Turn the pages on SWAT

On Aug. 1, 1966, a married 25-year-old former U.S. Marine and college student climbed to the observation deck of the campus tower at the University of Texas at Austin and opened fire on the crowd below.

Charles Whitman, a clean-cut blond engineering major, had already murdered both his mother and young wife prior to climbing that tower. As he ascended to the structure’s 28th floor, Whitman killed another three people and wounded two more. After establishing a vantage point, the heavily armed student systematically fired on anyone unfortunate enough to wander across his line of sight.

Police responding to the scene were unprepared for what they found; the situation was outside the scope of their training and experience. Finally, two officers reached the observation deck and took out Whitman. When the dust cleared, 15 others, including a police officer, had died. One pregnant woman lost her unborn child. That incident was a seminal moment in the development of special weapons and tactics teams. With the pull of a trigger, police across the country realized they needed to be better prepared for shooter and barricaded suspect scenarios.

But before Whitman came Watts

Frank Borelli, editor in chief of LET’s sister publication and website, Officer.com, spent more than 30 years working in law enforcement, much of that time in the training of SWAT officers. Borelli says the Whitman shootings at the Texas tower, coupled with the influx of highly trained returning Vietnam veterans, set the stage for SWAT.

“Some people think Los Angeles had the first SWAT teams, but there was a little agency just north of there that had the first one,” Borelli says. He also points to the Watts riots as a major catalyst for SWAT operations, especially in L.A.

One year before Whitman climbed that Texas tower, the West Coast wake-up call sounded when a California Highway Patrol Officer named Lee Minikus conducted a traffic stop that culminated in the arrest of an L.A. resident and two other members of the suspect’s family. As a crowd of onlookers grew unruly, backup officers were dispatched. Rioting in the predominantly black Watts section of L.A. broke out on Aug. 11, 1965, and continued for six days.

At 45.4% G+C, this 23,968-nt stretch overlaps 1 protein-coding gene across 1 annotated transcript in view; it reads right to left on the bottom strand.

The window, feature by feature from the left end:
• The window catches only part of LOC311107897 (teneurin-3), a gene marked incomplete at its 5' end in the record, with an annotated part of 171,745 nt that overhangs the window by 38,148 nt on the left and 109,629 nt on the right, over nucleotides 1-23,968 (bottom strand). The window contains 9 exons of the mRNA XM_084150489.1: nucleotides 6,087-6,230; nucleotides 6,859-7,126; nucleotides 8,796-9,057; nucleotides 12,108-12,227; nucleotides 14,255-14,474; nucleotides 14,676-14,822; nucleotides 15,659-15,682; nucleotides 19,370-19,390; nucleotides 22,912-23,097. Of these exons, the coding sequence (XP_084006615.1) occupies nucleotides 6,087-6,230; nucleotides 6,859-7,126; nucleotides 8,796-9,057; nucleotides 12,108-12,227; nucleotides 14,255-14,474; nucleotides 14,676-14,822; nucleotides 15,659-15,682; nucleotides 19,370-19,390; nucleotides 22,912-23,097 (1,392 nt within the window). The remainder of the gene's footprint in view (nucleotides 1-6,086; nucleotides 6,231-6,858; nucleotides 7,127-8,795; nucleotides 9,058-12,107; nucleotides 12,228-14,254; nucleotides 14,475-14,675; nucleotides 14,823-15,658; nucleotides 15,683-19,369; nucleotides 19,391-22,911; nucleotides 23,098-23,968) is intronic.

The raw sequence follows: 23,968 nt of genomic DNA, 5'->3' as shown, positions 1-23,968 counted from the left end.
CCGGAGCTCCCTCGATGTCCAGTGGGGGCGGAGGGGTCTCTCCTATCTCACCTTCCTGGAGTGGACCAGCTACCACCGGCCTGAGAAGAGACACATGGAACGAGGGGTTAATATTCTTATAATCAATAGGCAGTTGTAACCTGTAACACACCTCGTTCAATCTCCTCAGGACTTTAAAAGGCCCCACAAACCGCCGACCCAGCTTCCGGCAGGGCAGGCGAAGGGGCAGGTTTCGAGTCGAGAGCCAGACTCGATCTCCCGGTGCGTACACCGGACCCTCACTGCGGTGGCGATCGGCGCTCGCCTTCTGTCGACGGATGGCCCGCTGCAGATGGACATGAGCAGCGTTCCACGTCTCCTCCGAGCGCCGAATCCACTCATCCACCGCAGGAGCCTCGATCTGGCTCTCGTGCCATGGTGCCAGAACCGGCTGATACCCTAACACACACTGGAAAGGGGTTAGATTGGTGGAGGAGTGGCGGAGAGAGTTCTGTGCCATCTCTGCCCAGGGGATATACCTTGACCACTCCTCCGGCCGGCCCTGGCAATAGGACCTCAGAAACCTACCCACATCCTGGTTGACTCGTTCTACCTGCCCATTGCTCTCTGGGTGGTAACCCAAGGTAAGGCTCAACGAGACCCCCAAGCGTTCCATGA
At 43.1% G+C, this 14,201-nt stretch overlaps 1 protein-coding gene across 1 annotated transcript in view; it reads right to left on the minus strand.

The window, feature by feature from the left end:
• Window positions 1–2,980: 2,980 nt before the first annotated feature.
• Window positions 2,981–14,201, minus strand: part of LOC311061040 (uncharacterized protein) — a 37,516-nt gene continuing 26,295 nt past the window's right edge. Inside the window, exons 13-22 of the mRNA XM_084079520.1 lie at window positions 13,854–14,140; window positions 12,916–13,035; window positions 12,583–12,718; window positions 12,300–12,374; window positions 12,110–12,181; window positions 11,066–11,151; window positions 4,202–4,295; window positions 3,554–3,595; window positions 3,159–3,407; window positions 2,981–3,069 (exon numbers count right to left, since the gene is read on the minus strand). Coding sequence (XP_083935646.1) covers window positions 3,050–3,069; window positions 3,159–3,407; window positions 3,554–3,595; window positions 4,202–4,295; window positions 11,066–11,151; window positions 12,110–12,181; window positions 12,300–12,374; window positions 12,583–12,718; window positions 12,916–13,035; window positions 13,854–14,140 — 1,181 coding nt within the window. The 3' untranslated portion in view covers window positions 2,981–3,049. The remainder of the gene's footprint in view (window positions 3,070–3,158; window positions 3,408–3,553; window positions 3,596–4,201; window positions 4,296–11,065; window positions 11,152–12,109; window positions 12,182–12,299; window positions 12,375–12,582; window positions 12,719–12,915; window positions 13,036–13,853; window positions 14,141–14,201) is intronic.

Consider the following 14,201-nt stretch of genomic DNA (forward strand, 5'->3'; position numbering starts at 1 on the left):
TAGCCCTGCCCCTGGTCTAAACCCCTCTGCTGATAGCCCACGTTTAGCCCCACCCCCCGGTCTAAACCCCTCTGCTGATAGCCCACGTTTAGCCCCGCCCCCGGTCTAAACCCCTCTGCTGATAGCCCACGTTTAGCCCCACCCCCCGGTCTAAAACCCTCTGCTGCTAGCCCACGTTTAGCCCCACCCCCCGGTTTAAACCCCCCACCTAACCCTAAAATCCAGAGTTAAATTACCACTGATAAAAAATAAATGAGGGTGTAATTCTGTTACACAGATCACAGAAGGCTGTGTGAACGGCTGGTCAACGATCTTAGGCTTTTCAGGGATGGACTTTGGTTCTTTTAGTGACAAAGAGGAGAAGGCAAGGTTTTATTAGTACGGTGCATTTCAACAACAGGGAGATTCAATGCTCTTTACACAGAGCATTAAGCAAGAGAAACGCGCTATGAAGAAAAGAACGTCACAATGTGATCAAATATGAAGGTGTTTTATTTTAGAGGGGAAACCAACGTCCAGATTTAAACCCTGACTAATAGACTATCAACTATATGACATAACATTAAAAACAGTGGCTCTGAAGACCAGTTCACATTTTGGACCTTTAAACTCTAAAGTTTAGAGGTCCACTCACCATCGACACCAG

Rioters looted and burned businesses until the National Guard was brought in to quell the uprising. In addition to $40 million in damages (more than $275 million in today’s dollars), 34 people lost their lives and hundreds more sustained injuries. LAPD, which responded to the riots along with other local law enforcement agencies, found its approach to handling large-scale scenes like the Watts riots was not only ineffectual, but also put both officers and innocent civilians in jeopardy. It was obvious something had to change.

Those changes would eventually evolve into today’s SWAT.

Less than a decade after Watts

In 1974, an obscure college student by the name of Patty Hearst was abducted by a group of domestic terrorists who called themselves the Symbionese Liberation Army, or SLA. Led by an escaped black convict, Donald DeFreeze (also known as Cinque), the SLA consisted mostly of radical white men and women from upper middle class families.

After attempting to extort the wealthy Hearst family of publishing fame, the SLA, along with its former prisoner, Patty (who later claimed she suffered from Stockholm syndrome), divided. Six members of the group, including DeFreeze and four of the women, holed up in a home on 54th Street in Compton. Police tracked DeFreeze and the other five SLA members to the Compton address and sent the SWAT team in to bring them out. Ron McCarthy, who was the supervisor of one of the four LAPD SWAT units and participated in the SLA operations, says that at the time, “It was the biggest gunfight in law enforcement history.”

SWAT members said they saw the SLA moving furniture and appliances inside the home to block access points, indicating the occupants were preparing for a siege. Gunfire broke out after no less than 18 warnings to put down their weapons and come out. The SWAT team was outgunned from the beginning: The SLA deployed fully automatic weapons capable of firing 1,100 rounds per minute, along with a commercial Browning automatic rifle. Within minutes, many of the LAPD’s response team members ran out of ammunition.